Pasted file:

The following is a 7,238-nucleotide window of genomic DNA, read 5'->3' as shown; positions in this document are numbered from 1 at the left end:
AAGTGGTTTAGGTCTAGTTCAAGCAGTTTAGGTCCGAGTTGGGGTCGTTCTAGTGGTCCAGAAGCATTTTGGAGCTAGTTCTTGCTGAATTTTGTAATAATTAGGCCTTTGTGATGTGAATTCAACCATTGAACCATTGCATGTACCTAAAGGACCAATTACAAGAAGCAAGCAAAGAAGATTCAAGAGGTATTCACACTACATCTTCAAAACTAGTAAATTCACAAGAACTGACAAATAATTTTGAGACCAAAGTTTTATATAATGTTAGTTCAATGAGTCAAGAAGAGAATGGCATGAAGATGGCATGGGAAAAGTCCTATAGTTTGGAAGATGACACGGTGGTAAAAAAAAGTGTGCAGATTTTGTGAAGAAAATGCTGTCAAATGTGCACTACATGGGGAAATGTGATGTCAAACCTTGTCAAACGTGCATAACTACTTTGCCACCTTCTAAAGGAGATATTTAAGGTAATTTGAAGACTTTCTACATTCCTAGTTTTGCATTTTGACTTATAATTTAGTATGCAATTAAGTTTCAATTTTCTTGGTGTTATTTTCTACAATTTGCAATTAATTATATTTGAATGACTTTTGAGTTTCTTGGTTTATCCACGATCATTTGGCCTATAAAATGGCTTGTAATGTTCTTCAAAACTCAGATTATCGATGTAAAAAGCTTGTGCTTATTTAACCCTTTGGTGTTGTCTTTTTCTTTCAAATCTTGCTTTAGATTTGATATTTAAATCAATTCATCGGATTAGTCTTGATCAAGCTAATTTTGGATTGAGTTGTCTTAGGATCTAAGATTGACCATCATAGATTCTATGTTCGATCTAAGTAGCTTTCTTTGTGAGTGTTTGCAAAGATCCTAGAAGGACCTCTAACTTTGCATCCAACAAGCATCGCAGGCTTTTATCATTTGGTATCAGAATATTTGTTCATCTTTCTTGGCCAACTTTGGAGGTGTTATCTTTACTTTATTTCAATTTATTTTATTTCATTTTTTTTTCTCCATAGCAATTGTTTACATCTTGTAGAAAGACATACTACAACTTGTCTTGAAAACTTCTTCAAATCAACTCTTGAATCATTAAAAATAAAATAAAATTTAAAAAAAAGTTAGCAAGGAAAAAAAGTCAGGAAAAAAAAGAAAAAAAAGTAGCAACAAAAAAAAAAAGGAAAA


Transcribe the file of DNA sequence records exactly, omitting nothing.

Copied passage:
The following is a 7,238-nucleotide window of genomic DNA, read 5'->3' as shown; positions in this document are numbered from 1 at the left end:
AAGTGGTTTAGGTCTAGTTCAAGCAGTTTAGGTCCGAGTTGGGGTCGTTCTAGTGGTCCAGAAGCATTTTGGAGCTAGTTCTTGCTGAATTTTGTAATAATTAGGCCTTTGTGATGTGAATTCAACCATTGAACCATTGCATGTACCTAAAGGACCAATTACAAGAAGCAAGCAAAGAAGATTCAAGAGGTATTCACACTACATCTTCAAAACTAGTAAATTCACAAGAACTGACAAATAATTTTGAGACCAAAGTTTTATATAATGTTAGTTCAATGAGTCAAGAAGAGAATGGCATGAAGATGGCATGGGAAAAGTCCTATAGTTTGGAAGATGACACGGTGGTAAAAAAAAGTGTGCAGATTTTGTGAAGAAAATGCTGTCAAATGTGCACTACATGGGGAAATGTGATGTCAAACCTTGTCAAACGTGCATAACTACTTTGCCACCTTCTAAAGGAGATATTTAAGGTAATTTGAAGACTTTCTACATTCCTAGTTTTGCATTTTGACTTATAATTTAGTATGCAATTAAGTTTCAATTTTCTTGGTGTTATTTTCTACAATTTGCAATTAATTATATTTGAATGACTTTTGAGTTTCTTGGTTTATCCACGATCATTTGGCCTATAAAATGGCTTGTAATGTTCTTCAAAACTCAGATTATCGATGTAAAAAGCTTGTGCTTATTTAACCCTTTGGTGTTGTCTTTTTCTTTCAAATCTTGCTTTAGATTTGATATTTAAATCAATTCATCGGATTAGTCTTGATCAAGCTAATTTTGGATTGAGTTGTCTTAGGATCTAAGATTGACCATCATAGATTCTATGTTCGATCTAAGTAGCTTTCTTTGTGAGTGTTTGCAAAGATCCTAGAAGGACCTCTAACTTTGCATCCAACAAGCATCGCAGGCTTTTATCATTTGGTATCAGAATATTTGTTCATCTTTCTTGGCCAACTTTGGAGGTGTTATCTTTACTTTATTTCAATTTATTTTATTTCATTTTTTTTTCTCCATAGCAATTGTTTACATCTTGTAGAAAGACATACTACAACTTGTCTTGAAAACTTCTTCAAATCAACTCTTGAATCATTAAAAATAAAATAAAATTTAAAAAAAAGTTAGCAAGGAAAAAAAGTCAGGAAAAAAAAGAAAAAAAAGTAGCAACAAAAAAAAAAAGGAAAA